A fairer, more conscientious alternative to AdBlock Plus

Hav­ing just stum­bled across an arti­cle advo­cat­ing against AdBlock Plus (via Lea Ver­ou), I decid­ed to revis­it my set­tings for rel­a­tive­ly nui­sance-free brows­ing in Fire­fox.

For a long time I’ve done devel­op­ment work and writ­ing for a site that keeps its lights on through adver­tis­ing, so I sym­pa­thize with con­tent-cre­ators’ need for (and frus­tra­tion with) ads. It’s a nec­es­sary evil, and I’ve always found it a bit dis­heart­en­ing to see AdBlock Plus at the top of every “Pop­u­lar Plu­g­ins” list (whether for Chrome, Fire­fox, or Safari). Worse, there seems to be a sense of enti­tle­ment among savvy inter­net users, telling them that they shouldn’t have to endure ads. Com­mon­ly this might be veiled as being “anti-cor­po­rate” or some oth­er such vague excuse, but the real rea­sons are usu­al­ly the same as those behind pira­cy: it’s just nice not to have to pay for things, whether through eye­balls, band­width, or dol­lars.

(None of this is to say that I am entire­ly inno­cent on these points.)

Still, there are some trou­bling com­mon prac­tices among the more insid­i­ous of these JavaScript embeds, and I think there is some jus­ti­fi­ca­tion in cir­cum­vent­ing them. But one doesn’t need to block every adver­tise­ment to severe­ly dimin­ish adver­tis­ers’ abil­i­ty to, say, keep track of one’s brows­ing habits.

Here are the things you can do to make your brows­ing a lit­tle more pri­vate and safe, while still (most­ly) allow­ing the sites you love to pay their bills. These tips will be writ­ten for Fire­fox users (though the equiv­a­lent plu­g­ins are read­i­ly avail­able in Chrome and Safari), and won’t include things that read­ers of this site will prob­a­bly already know about (e.g., avoid­ing “watch movies free” sites and their ilk, and dis­abling pop-ups).

1) Dis­able per­sis­tent third-par­ty cook­ies

Dis­abling third-par­ty cook­ies entire­ly — or delet­ing all cook­ies when you close Fire­fox — is imprac­ti­cal. I want to stay logged into Gmail and Twit­ter between ses­sions, and I want to be able to use Dis­qus (whose embed­ded com­ment threads rely on cook­ies). Unfor­tu­nate­ly, Firefox’s pref­er­ences pan­el only gives you these two options. Instead, you can make third-par­ty cook­ies alone be ses­sion-only.

To do this, type about:config into Firefox’s address bar, and search for “third­par­ty”. Dou­ble-click the entry that reads “network.cookie.thirdparty.sessionOnly” so that its val­ue is changed to “true”. This will allow third-par­ty cook­ies but delete them every time you close Fire­fox.

This is a sig­nif­i­cant and entire­ly invis­i­ble way to reduce a lot of the vul­ner­a­bil­i­ties to which you sub­ject your­self on the web. If you do noth­ing else — say, if you are opposed to add-ons — at least do this.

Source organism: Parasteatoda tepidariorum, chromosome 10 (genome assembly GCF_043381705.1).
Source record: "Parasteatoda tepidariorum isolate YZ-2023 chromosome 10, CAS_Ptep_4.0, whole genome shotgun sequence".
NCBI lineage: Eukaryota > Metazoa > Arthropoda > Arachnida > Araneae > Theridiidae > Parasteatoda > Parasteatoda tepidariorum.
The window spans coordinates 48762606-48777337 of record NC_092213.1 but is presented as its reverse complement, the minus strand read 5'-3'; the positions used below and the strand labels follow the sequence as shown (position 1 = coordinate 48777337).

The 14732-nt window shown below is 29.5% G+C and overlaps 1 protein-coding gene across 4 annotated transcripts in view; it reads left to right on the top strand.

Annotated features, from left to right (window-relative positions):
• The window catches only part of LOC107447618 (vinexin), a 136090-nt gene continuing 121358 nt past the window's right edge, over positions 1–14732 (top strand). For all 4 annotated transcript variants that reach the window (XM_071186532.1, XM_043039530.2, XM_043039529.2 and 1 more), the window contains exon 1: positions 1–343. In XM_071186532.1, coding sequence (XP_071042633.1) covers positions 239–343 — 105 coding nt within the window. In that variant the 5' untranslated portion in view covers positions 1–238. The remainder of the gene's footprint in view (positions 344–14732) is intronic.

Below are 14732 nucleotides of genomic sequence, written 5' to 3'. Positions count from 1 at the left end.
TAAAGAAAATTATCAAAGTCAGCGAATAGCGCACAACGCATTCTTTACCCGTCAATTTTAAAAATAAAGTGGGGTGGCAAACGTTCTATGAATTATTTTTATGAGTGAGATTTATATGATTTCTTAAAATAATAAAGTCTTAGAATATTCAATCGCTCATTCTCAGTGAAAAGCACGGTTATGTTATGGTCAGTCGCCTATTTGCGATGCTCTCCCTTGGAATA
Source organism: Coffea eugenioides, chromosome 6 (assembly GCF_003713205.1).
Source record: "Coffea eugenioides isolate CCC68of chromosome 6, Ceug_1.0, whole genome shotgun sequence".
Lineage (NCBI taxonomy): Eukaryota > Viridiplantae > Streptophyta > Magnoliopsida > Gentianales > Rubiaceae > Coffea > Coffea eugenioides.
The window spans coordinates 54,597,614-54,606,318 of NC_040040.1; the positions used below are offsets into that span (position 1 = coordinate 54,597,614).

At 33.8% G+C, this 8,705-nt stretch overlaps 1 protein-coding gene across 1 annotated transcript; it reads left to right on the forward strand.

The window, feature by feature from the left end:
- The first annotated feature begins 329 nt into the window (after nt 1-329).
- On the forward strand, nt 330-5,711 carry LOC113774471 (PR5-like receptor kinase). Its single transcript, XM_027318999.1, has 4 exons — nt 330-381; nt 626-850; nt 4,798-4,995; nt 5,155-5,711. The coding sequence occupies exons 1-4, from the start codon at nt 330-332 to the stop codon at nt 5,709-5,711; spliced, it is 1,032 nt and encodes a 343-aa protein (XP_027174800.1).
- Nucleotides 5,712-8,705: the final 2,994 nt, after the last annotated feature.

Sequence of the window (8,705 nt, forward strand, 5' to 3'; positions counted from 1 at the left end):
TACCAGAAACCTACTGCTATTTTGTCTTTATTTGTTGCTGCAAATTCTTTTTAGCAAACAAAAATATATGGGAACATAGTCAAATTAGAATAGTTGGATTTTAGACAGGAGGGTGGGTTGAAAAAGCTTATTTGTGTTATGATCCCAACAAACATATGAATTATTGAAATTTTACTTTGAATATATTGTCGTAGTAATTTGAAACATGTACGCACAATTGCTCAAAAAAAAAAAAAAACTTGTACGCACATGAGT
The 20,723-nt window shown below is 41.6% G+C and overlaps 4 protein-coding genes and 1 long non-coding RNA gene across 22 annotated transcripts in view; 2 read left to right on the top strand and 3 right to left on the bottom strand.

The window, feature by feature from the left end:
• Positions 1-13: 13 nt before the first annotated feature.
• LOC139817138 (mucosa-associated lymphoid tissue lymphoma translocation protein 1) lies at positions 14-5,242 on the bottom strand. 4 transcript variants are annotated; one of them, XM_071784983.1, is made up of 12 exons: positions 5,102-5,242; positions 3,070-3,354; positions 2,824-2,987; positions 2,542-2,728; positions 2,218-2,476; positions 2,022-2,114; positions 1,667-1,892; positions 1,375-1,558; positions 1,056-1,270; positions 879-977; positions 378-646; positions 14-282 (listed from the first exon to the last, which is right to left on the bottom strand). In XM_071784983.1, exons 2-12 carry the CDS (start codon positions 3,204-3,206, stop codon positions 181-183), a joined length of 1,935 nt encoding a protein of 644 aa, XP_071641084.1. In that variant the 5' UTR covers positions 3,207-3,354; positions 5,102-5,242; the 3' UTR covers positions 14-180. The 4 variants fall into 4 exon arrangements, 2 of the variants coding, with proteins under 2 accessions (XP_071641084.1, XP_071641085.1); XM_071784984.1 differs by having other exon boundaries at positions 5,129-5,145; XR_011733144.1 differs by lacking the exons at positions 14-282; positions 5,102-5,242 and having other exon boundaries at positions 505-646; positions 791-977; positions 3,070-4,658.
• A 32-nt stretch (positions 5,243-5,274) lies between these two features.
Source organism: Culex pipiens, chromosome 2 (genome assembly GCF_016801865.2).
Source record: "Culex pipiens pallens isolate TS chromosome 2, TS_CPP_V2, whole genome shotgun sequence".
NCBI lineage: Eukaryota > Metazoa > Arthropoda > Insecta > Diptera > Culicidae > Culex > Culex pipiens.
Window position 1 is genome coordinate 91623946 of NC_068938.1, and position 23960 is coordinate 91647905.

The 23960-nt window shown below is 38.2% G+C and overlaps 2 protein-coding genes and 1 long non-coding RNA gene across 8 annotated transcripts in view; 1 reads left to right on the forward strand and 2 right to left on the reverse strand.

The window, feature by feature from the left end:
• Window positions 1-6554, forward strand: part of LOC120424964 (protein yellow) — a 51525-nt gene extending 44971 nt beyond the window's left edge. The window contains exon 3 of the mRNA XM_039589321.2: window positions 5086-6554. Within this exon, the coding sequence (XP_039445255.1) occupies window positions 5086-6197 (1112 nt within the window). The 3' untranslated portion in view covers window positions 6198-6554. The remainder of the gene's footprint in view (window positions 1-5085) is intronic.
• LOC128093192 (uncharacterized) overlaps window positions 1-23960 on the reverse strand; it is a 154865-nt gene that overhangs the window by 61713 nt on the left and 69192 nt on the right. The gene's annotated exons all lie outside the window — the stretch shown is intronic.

2) Install Flash­block

I have no qualms with mak­ing Flash on-demand if it means that some ads will get blocked. Flash is inse­cure, ter­ri­ble for your bat­tery life, a strain on your computer’s resources, and some­times noisy with­out being asked to play. When ads are com­pro­mis­ing my oper­at­ing sys­tem and hard­ware, I don’t have a prob­lem with cut­ting them off at the source.

Flash­block turns every Flash embed into a click­able region, so that no Flash loads until you explic­it­ly instruct it to. Con­ve­nient­ly you can also whitelist sites (like, say, YouTube) from the tool­bar, so that the add-on doesn’t get in the way of con­tent you actu­al­ly want to see.

3) Install Ghostery

I’ve been using Ghostery as an alter­na­tive to AdBlock Plus for years now, and although its stat­ed goals are dif­fer­ent — to pro­tect you on the web, not to oblit­er­ate ads because they’re pesky — the effects are large­ly the same. If there are any ads that can get past Ghostery but not AdBlock, I’d be sur­prised.

But since our goal here is not to elim­i­nate ads whole­sale, Ghostery’s fine-tun­ing options make it a fair­er alter­na­tive to the con­tent cre­ators you rely on.

Ghostery groups “Track­ers” and cook­ies — what they used to call “TPEs,” or “Third-Par­ty Ele­ments” — into five cat­e­gories, and you can block or allow them at will:

  1. Adver­tis­ing (“A track­er that deliv­ers adver­tise­ments”)
  2. Ana­lyt­ics (“A track­er that pro­vides research or ana­lyt­ics for web­site pub­lish­ers”)
  3. Bea­cons (“Track­ers that serve no pur­pose oth­er than track­ing”)
  4. Pri­va­cy (“Pri­va­cy notices as well as some oth­er pri­va­cy-relat­ed ele­ments”)
  5. Wid­gets (“A track­er that pro­vides page func­tion­al­i­ty (social net­work but­ton, com­ment form, etc.)”)

When we talk about pri­va­cy on the web, much of what we mean falls only into a few of these cat­e­gories, specif­i­cal­ly Ana­lyt­ics, Bea­cons, and Pri­va­cy. Wid­gets are so often innocu­ous and desir­able that I have sev­er­al of them whitelist­ed (Ghostery’s high­ly gran­u­lar whitelist­ing options is anoth­er of its great qual­i­ties), and Adver­tis­ing is what we’re try­ing to avoid over­reach­ing on. By block­ing only the last four of these cat­e­gories, we can let the nec­es­sary evil of adver­tis­ing get through with­out com­pro­mis­ing near­ly as much of our per­son­al info.

Obvi­ous­ly these solu­tions aren’t per­fect, nei­ther for the user nor for the web­site pro­duc­ers, but it’s most­ly effort­less and is the clos­est thing to a mid­dle ground I can fig­ure. If you think there’s some room for improve­ment or dis­agree with any of my assump­tions, please let me know in the com­ments.